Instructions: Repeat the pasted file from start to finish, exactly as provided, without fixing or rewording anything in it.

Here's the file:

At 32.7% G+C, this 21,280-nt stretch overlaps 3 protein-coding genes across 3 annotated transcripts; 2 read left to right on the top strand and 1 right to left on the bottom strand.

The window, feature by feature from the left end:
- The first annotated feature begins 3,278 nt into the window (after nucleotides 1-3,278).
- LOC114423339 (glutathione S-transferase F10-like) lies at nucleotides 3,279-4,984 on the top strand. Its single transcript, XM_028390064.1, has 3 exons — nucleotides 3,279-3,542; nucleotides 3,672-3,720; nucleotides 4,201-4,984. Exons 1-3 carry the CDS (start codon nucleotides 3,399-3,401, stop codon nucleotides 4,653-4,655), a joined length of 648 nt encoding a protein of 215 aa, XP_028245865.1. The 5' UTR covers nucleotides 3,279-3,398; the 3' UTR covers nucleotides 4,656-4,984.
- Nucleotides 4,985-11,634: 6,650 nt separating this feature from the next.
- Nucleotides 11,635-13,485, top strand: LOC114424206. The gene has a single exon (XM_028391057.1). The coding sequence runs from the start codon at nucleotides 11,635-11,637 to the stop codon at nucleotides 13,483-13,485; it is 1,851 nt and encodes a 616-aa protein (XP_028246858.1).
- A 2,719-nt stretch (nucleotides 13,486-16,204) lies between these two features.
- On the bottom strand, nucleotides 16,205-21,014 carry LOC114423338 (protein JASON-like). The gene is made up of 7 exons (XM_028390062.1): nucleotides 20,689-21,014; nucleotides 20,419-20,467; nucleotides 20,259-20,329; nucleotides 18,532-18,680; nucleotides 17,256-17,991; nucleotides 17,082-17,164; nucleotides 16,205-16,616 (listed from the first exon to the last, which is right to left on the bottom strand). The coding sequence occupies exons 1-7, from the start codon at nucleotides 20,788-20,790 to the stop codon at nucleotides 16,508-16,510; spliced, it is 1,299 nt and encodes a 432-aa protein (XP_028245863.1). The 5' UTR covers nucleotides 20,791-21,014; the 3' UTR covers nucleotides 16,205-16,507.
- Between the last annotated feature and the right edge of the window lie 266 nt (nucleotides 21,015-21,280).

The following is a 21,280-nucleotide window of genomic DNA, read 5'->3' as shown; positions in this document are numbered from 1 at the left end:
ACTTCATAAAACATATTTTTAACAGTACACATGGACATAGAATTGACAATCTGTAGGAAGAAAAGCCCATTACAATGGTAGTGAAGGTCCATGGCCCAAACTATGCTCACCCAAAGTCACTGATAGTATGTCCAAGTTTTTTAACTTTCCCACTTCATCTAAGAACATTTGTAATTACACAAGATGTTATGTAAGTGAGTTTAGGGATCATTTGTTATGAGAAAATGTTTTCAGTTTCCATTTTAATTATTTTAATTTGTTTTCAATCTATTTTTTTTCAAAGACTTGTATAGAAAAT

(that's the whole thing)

At 32.7% G+C, this 21,280-nt stretch overlaps 3 protein-coding genes across 3 annotated transcripts; 2 read left to right on the top strand and 1 right to left on the bottom strand.

The window, feature by feature from the left end:
- The first annotated feature begins 3,278 nt into the window (after nucleotides 1-3,278).
- LOC114423339 (glutathione S-transferase F10-like) lies at nucleotides 3,279-4,984 on the top strand. Its single transcript, XM_028390064.1, has 3 exons — nucleotides 3,279-3,542; nucleotides 3,672-3,720; nucleotides 4,201-4,984. Exons 1-3 carry the CDS (start codon nucleotides 3,399-3,401, stop codon nucleotides 4,653-4,655), a joined length of 648 nt encoding a protein of 215 aa, XP_028245865.1. The 5' UTR covers nucleotides 3,279-3,398; the 3' UTR covers nucleotides 4,656-4,984.
- Nucleotides 4,985-11,634: 6,650 nt separating this feature from the next.
- Nucleotides 11,635-13,485, top strand: LOC114424206. The gene has a single exon (XM_028391057.1). The coding sequence runs from the start codon at nucleotides 11,635-11,637 to the stop codon at nucleotides 13,483-13,485; it is 1,851 nt and encodes a 616-aa protein (XP_028246858.1).
- A 2,719-nt stretch (nucleotides 13,486-16,204) lies between these two features.
- On the bottom strand, nucleotides 16,205-21,014 carry LOC114423338 (protein JASON-like). The gene is made up of 7 exons (XM_028390062.1): nucleotides 20,689-21,014; nucleotides 20,419-20,467; nucleotides 20,259-20,329; nucleotides 18,532-18,680; nucleotides 17,256-17,991; nucleotides 17,082-17,164; nucleotides 16,205-16,616 (listed from the first exon to the last, which is right to left on the bottom strand). The coding sequence occupies exons 1-7, from the start codon at nucleotides 20,788-20,790 to the stop codon at nucleotides 16,508-16,510; spliced, it is 1,299 nt and encodes a 432-aa protein (XP_028245863.1). The 5' UTR covers nucleotides 20,791-21,014; the 3' UTR covers nucleotides 16,205-16,507.
- Between the last annotated feature and the right edge of the window lie 266 nt (nucleotides 21,015-21,280).

The following is a 21,280-nucleotide window of genomic DNA, read 5'->3' as shown; positions in this document are numbered from 1 at the left end:
ACTTCATAAAACATATTTTTAACAGTACACATGGACATAGAATTGACAATCTGTAGGAAGAAAAGCCCATTACAATGGTAGTGAAGGTCCATGGCCCAAACTATGCTCACCCAAAGTCACTGATAGTATGTCCAAGTTTTTTAACTTTCCCACTTCATCTAAGAACATTTGTAATTACACAAGATGTTATGTAAGTGAGTTTAGGGATCATTTGTTATGAGAAAATGTTTTCAGTTTCCATTTTAATTATTTTAATTTGTTTTCAATCTATTTTTTTTCAAAGACTTGTATAGAAAAT